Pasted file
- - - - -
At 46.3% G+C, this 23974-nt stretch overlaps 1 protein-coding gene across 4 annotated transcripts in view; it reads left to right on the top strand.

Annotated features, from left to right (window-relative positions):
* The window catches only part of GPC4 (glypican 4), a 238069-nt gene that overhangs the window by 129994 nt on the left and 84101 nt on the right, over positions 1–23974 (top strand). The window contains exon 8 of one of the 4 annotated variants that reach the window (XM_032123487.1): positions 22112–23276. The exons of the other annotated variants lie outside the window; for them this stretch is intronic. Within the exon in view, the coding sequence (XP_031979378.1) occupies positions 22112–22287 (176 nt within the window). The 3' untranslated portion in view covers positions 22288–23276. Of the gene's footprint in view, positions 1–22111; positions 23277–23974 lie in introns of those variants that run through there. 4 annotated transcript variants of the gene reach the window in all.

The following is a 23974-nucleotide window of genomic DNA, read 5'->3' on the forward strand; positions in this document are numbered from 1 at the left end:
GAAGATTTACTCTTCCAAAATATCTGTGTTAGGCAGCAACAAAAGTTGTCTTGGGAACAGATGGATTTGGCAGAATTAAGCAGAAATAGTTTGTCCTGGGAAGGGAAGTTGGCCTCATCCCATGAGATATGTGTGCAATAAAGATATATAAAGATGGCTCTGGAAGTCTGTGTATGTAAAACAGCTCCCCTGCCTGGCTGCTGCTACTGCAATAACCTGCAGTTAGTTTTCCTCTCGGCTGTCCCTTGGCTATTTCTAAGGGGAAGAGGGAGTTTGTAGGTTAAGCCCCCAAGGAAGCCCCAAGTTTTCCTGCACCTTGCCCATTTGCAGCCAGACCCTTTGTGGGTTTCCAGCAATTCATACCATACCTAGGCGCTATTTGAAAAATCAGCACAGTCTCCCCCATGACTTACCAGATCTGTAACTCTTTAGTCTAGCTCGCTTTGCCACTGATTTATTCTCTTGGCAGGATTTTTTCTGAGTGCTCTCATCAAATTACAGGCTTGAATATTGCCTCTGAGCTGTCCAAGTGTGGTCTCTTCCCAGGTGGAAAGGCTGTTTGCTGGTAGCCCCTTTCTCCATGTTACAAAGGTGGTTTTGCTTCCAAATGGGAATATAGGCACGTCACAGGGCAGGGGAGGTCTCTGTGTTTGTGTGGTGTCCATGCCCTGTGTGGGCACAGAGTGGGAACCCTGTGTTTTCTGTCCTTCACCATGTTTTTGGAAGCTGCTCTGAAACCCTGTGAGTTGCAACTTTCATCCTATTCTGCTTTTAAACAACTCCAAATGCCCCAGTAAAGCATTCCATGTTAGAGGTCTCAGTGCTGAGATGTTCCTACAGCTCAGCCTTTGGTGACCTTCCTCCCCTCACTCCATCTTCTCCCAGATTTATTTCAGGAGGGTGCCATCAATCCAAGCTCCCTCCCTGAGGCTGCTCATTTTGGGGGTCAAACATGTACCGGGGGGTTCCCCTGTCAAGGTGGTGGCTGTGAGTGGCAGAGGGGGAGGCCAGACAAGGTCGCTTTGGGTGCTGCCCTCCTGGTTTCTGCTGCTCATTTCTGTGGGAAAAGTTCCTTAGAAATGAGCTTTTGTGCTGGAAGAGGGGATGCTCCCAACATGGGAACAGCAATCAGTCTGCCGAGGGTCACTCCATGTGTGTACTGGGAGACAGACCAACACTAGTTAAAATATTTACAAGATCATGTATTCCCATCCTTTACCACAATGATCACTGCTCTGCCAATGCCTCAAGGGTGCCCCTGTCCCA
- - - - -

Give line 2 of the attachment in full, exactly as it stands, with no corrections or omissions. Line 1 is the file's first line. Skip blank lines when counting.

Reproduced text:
Annotated features, from left to right (window-relative positions):